FULLSTRETCH: Kelly Blanch, as she was last year, reaches for a return during the North Coast Open women?s singles final. It was
FULLSTRETCH: Kelly Blanch, as she was last year, reaches for a return during the North Coast Open women?s singles final. It was

Shrinking from limelight

By TIM HOWARD

sport@dailyexaminer.com.au

FOR the player who has been the top seed since she won her first North Coast Open Tennis Championship singles title at 14, being seeded No.2 has come as a shock.

"I'm surprised I've been seeded so high," said North Coast women's singles champion Kelly Adamson yesterday on the eve of the North Coast Tennis Championships to be held at the Grafton City courts this weekend.

"I've not been playing as much these days and I'm just not as competitive."

But Adamson, who as Kelly Blanch won her first title in 1994, is the defending champion and aiming to win her eighth North Coast women's singles title.

Adamson said top seed Emelyn Starr, from Tamworth, would be hard to beat in the women's singles.

"She beat me two years ago, 8-6 in the third set, when she was about 14-years-old," Adamson said.

"She's had some back problems that kept her out of the game since then, but now she's back, she has been seeded No.1."

In the men's competition Grafton's Michael Beckman, also chasing an eighth North Coast singles title, has been seeded No.1.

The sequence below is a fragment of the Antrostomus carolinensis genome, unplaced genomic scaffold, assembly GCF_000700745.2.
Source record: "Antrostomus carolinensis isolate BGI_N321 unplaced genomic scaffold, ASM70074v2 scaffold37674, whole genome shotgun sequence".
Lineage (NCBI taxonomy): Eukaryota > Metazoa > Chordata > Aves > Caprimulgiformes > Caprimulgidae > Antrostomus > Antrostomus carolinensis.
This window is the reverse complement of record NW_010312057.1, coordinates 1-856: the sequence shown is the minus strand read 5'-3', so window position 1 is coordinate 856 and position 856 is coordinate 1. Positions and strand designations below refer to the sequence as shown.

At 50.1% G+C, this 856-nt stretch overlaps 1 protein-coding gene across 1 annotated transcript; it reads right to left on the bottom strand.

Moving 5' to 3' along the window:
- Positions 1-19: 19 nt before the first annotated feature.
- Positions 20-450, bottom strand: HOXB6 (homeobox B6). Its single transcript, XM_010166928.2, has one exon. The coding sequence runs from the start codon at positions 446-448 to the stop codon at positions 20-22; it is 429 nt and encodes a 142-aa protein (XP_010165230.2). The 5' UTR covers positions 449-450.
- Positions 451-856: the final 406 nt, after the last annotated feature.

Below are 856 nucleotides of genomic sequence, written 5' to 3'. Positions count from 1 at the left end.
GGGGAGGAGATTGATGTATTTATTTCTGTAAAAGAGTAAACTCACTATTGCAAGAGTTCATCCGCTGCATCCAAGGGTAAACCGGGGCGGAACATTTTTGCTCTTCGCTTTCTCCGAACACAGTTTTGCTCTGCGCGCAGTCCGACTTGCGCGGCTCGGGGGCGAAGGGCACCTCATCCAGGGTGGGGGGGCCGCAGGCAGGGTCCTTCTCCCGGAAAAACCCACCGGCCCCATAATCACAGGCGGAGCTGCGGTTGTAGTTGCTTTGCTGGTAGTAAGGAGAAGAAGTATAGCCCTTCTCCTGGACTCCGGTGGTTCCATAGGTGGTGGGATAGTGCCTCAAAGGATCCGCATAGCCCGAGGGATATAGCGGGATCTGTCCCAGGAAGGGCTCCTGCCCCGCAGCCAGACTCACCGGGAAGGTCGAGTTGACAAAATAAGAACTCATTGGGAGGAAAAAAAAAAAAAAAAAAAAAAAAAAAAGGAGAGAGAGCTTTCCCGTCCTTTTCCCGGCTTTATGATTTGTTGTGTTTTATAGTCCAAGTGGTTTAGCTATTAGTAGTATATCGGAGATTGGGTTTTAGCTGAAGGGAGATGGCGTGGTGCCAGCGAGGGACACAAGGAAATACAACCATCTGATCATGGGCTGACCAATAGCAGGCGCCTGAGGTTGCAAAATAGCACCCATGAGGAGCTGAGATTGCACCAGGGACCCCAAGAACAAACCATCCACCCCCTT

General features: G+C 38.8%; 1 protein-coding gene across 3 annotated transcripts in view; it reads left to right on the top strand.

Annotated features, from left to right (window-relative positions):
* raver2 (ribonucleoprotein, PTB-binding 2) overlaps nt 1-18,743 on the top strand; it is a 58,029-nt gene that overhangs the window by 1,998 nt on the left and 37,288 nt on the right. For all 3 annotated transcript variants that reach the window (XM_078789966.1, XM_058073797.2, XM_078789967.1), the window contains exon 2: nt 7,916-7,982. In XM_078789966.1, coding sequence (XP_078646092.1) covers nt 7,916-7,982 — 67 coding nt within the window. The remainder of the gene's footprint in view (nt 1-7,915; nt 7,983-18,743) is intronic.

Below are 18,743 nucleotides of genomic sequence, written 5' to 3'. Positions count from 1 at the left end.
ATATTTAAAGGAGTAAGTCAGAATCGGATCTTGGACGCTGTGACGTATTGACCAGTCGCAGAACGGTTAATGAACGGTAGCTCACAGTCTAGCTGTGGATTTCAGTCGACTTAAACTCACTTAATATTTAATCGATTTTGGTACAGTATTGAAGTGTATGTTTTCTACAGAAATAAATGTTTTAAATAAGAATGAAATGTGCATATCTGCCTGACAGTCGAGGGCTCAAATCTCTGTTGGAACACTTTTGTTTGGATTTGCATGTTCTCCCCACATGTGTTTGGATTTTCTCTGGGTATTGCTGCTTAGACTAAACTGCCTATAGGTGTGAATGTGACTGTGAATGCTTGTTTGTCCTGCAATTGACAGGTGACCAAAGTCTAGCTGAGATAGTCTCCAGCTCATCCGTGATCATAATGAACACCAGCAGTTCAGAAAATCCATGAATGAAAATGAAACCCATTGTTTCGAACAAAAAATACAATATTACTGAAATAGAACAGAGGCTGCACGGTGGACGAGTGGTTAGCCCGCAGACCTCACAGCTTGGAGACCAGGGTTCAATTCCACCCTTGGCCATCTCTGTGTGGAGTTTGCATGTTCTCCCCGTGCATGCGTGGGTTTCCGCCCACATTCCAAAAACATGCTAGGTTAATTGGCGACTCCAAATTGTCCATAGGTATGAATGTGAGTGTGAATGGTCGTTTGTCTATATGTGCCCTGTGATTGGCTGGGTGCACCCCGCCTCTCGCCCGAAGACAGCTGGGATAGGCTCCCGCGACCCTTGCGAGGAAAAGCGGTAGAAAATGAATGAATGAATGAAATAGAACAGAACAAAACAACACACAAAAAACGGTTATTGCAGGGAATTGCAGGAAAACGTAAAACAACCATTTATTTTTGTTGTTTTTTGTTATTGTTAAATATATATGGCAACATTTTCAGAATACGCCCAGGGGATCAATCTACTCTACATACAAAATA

Like Adamson the experienced Beckman has cut back his playing commitments in recent years.

"Michael is such a naturally talented player he can come out and hit the ball really well with hardly any preparation," Adamson said.

"But he will have some tough competition.

"Brendan Moore, from Lismore, has been coming down to Grafton in recent weeks to train with the Beckmans (Michael and brother Phillip) and he's hitting the ball really well.

"The disappointment in the men's singles is the injury to third seed Glen Philp, who hurt himself during training on Monday and has withdrawn."

Adamson, who is the president of the organising body, Grafton City Tennis Club, said she is much happier behind the scenes than taking centre court.

"I've been doing a lot more coaching than playing," she said.

"This year we have more than 200 players competing and more than 400 matches scheduled over the three days.

"It's a big improvement on last year."

Adamson said the tournament could throw up a few surprises this year.

"There's a lot of young players who have sort of come under the radar," she said.

"It will depend on who's hitting the ball well on the day, but I would not be surprised for some of these players to turn up in the finals."



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